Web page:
Most people buy into the commonly held perceptions of success that actually keep people from enjoying the quality of life they do have. I don’t have credit card debt. I live in a tiny house because it’s the only way I could afford to live in the area I live without guaranteeing that my wife and I both have to work full time constantly to keep our heads above water. I don’t have an HDTV, a third of my music collection is old jazz 33 records. I don’t buy new computers or game systems, I pick up used old ones or build my own. I don’t buy new fashions. I don’t buy tables that fall apart in three years, I pick up hand-me downs and used stuff for nothing until I can save up enough to buy tables that will last 5o. Quality is out there, it’s just not available at Walmart. I earn about 25% less than I might, otherwise, because I work outside the commercial sector, so that I have freedom for family time.

                Typically, I’d say that the potential quality of life right now (at least, in the U.S. of A., international mileage may vary) is hugely more awesome than it was even 20 years ago… but that most people don’t actually consume the quality of their lives; it’s unrealized potential.

                If you bust your ass off for 50+ hours a week so that you can come home and play Wii for an hour before you watch a netflixxed movie and collapse on the $3,000 leather couch you financed, yeah, you might find your quality of life to be unfulfilled. Most people, from what I’ve seen, fit into that box. In that sense, society isn’t better off on the whole than it was 30 years ago. That’s not a structural problem with the way we advance, it’s an organizational behavior problem with what we do or don’t do with the advances.

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              • To be honest, I think the frequent references to typhus and other diseases are stacking the deck a bit. Nobody, as far as I can tell, would like to bring back the old fashioned treatments for contagious disease, and nobody is saying that they want to go back to the 1700s. What we’re talking about is simply not drawing a bold line between Now and Then and saying stay away from everything that they did back then because it was terrible. So, I’ll grant you of course that we treat diseases better now and have many more options for fulfilling careers. But the lives of people back then was more than the plague and grinding misery. I actually enjoy physical labor, and most of the small farms I’ve studied worked until the mid afternoon and were done for the day. Their needs were less, so they weren’t facing the same stresses. As a result, they tended to be in pretty good shape, they ate well, you don’t read about them having nearly the same kinds of mental illnesses, and certainly not panic disorders, for instance.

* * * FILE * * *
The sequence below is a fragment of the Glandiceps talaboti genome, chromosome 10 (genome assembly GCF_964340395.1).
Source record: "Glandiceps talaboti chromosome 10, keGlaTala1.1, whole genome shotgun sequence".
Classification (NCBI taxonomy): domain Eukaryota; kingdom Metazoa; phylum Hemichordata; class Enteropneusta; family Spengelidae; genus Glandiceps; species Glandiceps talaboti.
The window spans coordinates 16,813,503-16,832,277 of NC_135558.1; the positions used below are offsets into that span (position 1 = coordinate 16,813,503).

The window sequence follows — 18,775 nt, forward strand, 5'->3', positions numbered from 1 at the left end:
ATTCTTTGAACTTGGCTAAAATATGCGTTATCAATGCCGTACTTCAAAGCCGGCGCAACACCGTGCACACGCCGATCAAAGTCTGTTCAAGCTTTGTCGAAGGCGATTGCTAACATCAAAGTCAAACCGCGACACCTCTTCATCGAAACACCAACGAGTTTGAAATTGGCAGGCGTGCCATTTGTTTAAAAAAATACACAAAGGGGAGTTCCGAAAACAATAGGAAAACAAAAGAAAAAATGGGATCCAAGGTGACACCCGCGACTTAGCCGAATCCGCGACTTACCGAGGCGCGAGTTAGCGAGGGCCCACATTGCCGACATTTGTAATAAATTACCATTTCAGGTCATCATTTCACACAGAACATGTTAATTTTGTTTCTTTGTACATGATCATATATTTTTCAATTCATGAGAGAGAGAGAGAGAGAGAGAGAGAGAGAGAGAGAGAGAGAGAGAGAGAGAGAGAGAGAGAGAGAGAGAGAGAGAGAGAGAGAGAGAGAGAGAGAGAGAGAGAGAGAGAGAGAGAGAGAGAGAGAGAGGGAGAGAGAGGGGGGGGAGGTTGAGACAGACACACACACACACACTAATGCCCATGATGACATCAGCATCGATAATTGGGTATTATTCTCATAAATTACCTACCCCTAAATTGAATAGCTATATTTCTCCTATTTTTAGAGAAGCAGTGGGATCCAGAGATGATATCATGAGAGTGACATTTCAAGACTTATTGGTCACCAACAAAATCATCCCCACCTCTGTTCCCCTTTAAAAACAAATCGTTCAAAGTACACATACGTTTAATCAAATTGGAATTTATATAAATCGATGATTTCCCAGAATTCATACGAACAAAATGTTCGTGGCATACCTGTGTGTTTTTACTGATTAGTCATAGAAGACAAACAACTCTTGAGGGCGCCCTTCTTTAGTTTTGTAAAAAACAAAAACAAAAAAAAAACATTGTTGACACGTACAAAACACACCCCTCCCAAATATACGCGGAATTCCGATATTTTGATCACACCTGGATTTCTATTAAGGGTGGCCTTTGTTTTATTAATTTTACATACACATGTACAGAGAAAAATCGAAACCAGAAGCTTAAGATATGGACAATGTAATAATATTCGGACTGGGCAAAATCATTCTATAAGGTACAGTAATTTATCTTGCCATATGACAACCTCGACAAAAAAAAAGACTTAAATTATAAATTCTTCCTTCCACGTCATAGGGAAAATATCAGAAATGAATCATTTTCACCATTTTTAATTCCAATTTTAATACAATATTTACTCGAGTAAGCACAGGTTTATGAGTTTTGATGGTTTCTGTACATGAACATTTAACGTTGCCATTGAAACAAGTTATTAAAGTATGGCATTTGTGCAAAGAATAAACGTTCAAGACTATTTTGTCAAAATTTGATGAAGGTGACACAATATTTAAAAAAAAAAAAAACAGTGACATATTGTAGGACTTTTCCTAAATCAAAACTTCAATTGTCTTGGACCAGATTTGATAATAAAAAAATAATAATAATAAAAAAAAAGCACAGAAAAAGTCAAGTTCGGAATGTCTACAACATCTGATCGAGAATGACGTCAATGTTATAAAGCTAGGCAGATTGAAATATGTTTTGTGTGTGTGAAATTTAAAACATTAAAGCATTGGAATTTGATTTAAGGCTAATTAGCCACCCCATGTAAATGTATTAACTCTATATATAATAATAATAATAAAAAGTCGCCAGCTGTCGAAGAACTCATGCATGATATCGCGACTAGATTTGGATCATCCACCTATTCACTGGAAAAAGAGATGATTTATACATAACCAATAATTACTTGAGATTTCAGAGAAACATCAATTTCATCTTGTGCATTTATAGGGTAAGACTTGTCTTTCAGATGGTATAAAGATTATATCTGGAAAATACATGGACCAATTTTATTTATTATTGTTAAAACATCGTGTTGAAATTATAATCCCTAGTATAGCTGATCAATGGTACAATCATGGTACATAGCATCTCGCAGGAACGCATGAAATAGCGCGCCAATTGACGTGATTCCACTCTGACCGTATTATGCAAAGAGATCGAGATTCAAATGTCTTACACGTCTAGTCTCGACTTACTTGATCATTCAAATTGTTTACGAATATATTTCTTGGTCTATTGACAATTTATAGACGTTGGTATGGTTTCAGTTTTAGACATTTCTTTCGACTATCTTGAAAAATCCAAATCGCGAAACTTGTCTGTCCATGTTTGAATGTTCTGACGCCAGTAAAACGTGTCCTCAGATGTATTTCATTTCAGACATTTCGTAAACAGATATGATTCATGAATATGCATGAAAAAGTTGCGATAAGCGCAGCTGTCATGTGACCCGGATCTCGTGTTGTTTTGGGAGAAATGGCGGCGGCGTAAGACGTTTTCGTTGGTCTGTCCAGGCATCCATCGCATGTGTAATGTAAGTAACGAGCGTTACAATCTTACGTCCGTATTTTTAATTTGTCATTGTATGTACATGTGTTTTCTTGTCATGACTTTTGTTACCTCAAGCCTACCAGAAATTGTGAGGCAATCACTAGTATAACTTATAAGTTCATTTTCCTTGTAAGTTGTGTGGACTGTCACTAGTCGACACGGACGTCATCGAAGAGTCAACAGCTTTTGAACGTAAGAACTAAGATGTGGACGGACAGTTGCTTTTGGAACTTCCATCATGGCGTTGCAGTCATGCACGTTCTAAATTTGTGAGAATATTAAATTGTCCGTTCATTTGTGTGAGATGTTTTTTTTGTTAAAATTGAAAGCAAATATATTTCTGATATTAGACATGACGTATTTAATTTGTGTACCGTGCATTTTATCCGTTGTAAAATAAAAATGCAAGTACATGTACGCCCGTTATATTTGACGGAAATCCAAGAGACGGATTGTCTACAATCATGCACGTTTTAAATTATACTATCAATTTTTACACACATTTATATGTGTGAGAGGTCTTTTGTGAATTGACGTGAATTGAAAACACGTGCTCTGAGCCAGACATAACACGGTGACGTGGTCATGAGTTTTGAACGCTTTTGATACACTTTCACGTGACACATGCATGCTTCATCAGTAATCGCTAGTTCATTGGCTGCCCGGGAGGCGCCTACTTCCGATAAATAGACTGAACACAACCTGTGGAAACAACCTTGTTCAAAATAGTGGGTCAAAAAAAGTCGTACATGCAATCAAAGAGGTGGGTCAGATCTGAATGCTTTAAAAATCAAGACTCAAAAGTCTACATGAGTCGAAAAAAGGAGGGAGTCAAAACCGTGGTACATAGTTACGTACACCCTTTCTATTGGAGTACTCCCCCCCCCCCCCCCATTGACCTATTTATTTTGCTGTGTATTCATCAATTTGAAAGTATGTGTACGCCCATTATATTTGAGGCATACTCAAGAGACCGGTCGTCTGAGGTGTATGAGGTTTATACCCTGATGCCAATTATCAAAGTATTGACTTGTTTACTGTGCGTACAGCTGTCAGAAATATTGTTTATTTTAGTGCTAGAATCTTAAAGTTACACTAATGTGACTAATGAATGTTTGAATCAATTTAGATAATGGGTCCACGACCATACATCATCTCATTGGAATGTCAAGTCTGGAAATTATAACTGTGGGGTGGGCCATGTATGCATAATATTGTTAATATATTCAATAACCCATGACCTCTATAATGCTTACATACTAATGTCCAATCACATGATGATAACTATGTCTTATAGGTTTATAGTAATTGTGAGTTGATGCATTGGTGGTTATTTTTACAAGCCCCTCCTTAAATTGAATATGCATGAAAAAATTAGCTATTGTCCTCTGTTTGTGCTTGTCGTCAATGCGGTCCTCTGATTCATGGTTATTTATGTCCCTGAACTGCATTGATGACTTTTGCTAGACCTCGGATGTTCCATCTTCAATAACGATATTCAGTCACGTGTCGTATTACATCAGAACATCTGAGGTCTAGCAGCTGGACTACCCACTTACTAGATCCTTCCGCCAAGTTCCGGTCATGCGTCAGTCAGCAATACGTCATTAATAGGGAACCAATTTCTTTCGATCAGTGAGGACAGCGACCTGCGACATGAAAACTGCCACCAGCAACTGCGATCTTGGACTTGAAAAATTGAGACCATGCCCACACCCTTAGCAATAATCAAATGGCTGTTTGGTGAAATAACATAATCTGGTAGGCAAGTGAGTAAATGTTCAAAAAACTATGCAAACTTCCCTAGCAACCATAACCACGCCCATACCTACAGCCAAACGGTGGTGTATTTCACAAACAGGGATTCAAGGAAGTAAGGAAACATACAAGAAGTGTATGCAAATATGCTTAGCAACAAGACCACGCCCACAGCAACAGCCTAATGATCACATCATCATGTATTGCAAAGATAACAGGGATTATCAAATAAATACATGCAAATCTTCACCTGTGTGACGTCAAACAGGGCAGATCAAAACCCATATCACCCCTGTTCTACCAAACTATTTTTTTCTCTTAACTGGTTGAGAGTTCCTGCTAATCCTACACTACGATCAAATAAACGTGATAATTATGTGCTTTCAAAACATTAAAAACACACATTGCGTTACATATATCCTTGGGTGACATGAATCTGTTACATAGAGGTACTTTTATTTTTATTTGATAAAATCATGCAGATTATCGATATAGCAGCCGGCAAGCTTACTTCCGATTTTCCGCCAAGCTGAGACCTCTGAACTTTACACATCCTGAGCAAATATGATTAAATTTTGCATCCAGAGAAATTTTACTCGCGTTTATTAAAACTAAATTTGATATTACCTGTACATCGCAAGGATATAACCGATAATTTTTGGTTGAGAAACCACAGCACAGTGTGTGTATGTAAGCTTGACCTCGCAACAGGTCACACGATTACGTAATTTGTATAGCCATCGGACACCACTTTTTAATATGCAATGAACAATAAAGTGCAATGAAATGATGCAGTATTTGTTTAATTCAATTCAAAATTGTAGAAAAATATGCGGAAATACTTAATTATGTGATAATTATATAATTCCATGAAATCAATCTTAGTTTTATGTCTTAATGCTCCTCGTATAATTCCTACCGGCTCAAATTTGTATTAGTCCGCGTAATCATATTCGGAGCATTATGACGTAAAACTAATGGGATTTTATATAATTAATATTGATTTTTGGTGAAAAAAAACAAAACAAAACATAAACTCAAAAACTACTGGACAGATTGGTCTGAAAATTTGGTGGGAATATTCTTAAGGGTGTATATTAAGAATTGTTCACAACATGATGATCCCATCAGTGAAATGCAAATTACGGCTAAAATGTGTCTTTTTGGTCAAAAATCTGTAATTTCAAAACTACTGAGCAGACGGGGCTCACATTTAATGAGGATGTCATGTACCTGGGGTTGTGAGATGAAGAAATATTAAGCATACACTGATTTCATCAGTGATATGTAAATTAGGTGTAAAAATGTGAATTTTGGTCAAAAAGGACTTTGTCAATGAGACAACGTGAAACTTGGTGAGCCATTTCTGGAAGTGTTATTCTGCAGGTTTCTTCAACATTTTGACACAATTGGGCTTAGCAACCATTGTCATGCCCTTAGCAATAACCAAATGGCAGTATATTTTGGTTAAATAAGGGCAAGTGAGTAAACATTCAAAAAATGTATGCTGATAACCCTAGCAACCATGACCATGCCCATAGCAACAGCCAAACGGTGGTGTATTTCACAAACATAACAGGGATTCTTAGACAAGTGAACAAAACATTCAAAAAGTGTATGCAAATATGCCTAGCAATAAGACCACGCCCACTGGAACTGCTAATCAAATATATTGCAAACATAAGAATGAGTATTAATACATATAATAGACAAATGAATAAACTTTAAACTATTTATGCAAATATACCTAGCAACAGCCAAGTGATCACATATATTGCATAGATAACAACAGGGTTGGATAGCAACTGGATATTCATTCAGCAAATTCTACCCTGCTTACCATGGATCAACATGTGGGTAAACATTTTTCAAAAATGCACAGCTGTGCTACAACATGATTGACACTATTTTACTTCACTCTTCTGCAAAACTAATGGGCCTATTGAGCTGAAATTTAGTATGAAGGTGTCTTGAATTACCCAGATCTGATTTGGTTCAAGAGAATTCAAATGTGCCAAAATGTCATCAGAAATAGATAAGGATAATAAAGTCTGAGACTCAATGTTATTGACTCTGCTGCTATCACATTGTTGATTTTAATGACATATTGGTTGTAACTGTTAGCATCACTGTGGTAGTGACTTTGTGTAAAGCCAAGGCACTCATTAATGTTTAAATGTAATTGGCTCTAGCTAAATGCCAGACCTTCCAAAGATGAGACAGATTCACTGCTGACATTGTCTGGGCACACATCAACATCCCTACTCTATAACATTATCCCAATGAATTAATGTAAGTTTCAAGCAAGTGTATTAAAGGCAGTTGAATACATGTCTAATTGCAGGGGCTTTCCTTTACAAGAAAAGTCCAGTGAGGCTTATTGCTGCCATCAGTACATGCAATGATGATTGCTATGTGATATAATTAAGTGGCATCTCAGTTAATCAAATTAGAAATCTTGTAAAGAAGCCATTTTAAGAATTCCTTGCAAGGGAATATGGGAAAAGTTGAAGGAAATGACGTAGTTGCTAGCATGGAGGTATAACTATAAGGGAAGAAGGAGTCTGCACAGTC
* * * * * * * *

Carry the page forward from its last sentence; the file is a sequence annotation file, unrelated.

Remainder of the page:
I mean, certainly, you can replicate the good parts of that life now, if you so choose, and they didn’t have that option. For sure, my parents, back in the 70s, raised us on a small farm where we produced and canned our own food, and so forth, and it was definitely worthwhile. I think that you’re agreeing with my point in a lot of ways here- it’s not that the old ways were necessarily better, just that they weren’t necessarily worse.

                As a fellow vinyl enthusiast, you have to know what it’s like to have people tell you that the new technology is simply better and that there’s something naive and foolish about not replacing your records with MP3s, while having the evidence of your senses tell you that they’re just plain wrong.

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          • @Rufus,

            > I think what Kain is bothered by are attempts
            > to apply the insights of science to every aspect
            > of life. This is usually done, I think you’ll
            > notice, by people who are not scientists and
            > who often don’t understand how science
            > works.

            I’ll go you one farther and state that a lot of scientists think that rational empiricism is the cat’s pajamas… to the extent that they try to measure things for which there is currently no reasonable method of measurement. In other words, scientists make this error all over the place themselves, too. Scientists don’t necessarily make great philosophers ;)

            > In the early 1800s, especially, there really
            > was a belief that all of human life could be
            > perfected if only society was fully “scientific”.

            Sure. It’s not until Godel and Heisenberg blew holes in that theory that people began to realize that no formal framework can be consistent, complete, and correct… and that includes science. Lots of people still don’t believe it, there’s cranks galore out there that think that Platonic ideals can be realized, if we just try a little harder. That said, there’s a lot of methods of inquiry that we *can* measure now with much greater precision and accuracy than the first pseudoscientific progressives could measure anything.